In his Pulitzer Prize-winning 1998 book Guns, Germs, and Steel: The Fates of Human Societies, Jared Diamond explores how centuries of European animal husbandry facilitated the development of new human ailments from diseases carried by animals. Carried to the New World by the first explorers, these diseases (along with the guns and the steel, of course) enormously aided European conquest, wiping out a catastrophic swath of the native population. Which lends a certain grim undercurrent to those portrayals of Native Americans and Pilgrims celebrating the first Thanksgiving.
It's also an interesting reminder that the hormone-addled, water-added supermarket turkey you'll soon stuff with yet more tasty goodies once lived, breathed ... and occasionally, the poor critter got sick.
Turkeys suffer from a number of diseases, just as we do, mainly one in which protozoa attack the bowel and liver, called blackhead. (We humans have Stridex for that). The name's misleading, in that the turkeys' heads don't turn black; rather, the visible symptoms are drooping heads and yellowish discharge.
But the disease affecting turkeys that makes everyone's hearts beat a little faster is avian influenza -- bird flu.
Type A avian influenza is a virus that is carried by but seldom affects wild birds, according to the Pennsylvania Department of Health. The flu is highly contagious in factory farms and can sicken and kill domesticated flocks. Of the many subtypes of the virus found in birds, the one making headlines is the highly pathogenic H5N1, which has caused human fatalities overseas and touched off fears of a pandemic when it spread (in limited cases) between humans.
"It is believed that most cases of bird flu infection in humans have resulted from contact with infected poultry or contaminated surfaces," says the Health Department's site. "The spread of avian influenza from one ill person to another has been reported very rarely, and transmission has not been observed to continue beyond one person." Sounds good, on the face of it. The concern, of course, is that H5N1 will mutate into a more dangerous strain and kill half the world's population. The irony is that historians of human diseases suggest that the three strains of human influenza came from birds in the first place.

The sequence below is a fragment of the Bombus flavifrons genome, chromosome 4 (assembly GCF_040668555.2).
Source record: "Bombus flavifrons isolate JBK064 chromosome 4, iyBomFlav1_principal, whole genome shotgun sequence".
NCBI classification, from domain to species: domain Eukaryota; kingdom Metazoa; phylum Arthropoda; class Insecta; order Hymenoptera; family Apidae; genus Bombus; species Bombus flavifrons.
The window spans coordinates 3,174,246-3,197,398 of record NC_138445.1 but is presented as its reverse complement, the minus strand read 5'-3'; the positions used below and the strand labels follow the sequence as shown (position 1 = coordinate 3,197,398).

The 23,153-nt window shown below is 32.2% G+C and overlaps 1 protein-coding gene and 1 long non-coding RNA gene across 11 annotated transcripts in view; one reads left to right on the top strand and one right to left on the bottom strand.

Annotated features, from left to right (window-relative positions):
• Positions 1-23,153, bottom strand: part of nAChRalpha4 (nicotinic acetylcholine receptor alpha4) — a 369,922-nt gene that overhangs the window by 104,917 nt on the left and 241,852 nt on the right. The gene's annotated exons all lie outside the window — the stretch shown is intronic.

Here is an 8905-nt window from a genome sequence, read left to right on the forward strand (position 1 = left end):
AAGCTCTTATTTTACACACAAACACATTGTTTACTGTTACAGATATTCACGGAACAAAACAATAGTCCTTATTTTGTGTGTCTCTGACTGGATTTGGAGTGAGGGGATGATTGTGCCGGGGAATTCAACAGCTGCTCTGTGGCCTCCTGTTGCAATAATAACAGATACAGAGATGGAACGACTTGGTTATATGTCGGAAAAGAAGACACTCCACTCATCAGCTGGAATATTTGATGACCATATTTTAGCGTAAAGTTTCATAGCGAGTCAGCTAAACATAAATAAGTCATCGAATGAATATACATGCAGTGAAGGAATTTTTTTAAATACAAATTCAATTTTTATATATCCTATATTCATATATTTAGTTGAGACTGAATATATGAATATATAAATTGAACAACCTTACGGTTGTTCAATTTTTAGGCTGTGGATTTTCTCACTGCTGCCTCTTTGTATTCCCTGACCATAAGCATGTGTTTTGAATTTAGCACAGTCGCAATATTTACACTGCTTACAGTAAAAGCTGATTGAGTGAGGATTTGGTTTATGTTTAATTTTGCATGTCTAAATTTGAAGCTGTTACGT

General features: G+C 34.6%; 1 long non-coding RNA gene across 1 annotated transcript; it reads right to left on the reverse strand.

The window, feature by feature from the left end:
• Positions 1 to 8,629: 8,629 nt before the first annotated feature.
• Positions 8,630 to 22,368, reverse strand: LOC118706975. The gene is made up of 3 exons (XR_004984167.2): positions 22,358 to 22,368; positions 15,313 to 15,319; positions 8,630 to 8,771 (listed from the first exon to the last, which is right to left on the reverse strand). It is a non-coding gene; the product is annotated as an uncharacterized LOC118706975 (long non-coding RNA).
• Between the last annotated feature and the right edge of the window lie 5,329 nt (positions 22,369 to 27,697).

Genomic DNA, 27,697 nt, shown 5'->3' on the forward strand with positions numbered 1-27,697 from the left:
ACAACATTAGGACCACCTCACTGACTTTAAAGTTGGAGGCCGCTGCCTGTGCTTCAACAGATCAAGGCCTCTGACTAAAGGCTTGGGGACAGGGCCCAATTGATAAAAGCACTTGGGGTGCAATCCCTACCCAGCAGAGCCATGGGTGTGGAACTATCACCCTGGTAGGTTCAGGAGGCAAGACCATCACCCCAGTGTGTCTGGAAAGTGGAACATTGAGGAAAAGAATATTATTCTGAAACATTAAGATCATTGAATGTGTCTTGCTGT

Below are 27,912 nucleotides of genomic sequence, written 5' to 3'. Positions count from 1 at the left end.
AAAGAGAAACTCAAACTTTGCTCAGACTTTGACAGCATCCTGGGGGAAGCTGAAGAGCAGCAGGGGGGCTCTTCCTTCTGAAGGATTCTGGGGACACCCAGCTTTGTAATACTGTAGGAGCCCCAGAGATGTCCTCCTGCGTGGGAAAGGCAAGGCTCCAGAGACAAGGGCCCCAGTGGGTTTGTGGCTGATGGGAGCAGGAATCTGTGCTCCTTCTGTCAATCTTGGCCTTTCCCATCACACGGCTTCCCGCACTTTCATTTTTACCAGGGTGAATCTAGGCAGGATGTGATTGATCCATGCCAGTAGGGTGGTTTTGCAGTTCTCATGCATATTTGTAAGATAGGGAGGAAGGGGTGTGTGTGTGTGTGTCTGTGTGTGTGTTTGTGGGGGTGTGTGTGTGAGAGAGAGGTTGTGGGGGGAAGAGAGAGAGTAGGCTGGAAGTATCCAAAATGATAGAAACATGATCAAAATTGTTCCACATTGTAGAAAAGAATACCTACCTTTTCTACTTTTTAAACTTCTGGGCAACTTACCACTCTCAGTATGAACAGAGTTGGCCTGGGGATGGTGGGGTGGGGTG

While reports of bird flu's spread to humans in Asia may seem far from your family's table, one of the major outbreaks of highly pathogenic bird flu happened right here in Pennsylvania, in 1983. The outbreak lasted two years; 17 million birds were destroyed in eradicating it, at a cost of some $70 million.
But unless you plan to handle turkey feces and nasal secretions an awful lot, avian influenza probably isn't a worry this Thanksgiving. Other diseases carried by turkeys pose larger public health risks, including chlamydiosis, which can result in flu-like symptoms for farmers and poultry handlers, according to the Web site of AVIS, an international consortium on animal medicine. Two others can be can be transmitted through turkey meat: campylobacteriosis and the familiar samonellosis (salmonella). The latter two are treated with antibiotics, and "basic hygienic measures and proper preparation of poultry products are sufficient to prevent transmission of diseases to humans," the site advises.
So, just keep your hands clean and your oven hot this holiday, and that post-meal coma should be the only affliction you take away from turkey day. Eating wild turkey might make you feel better about your chances of contracting bird flu, while drinking the other kind will definitely help with the annoying aunt and the creepy uncle.
Gobble gobble. Cough cough.
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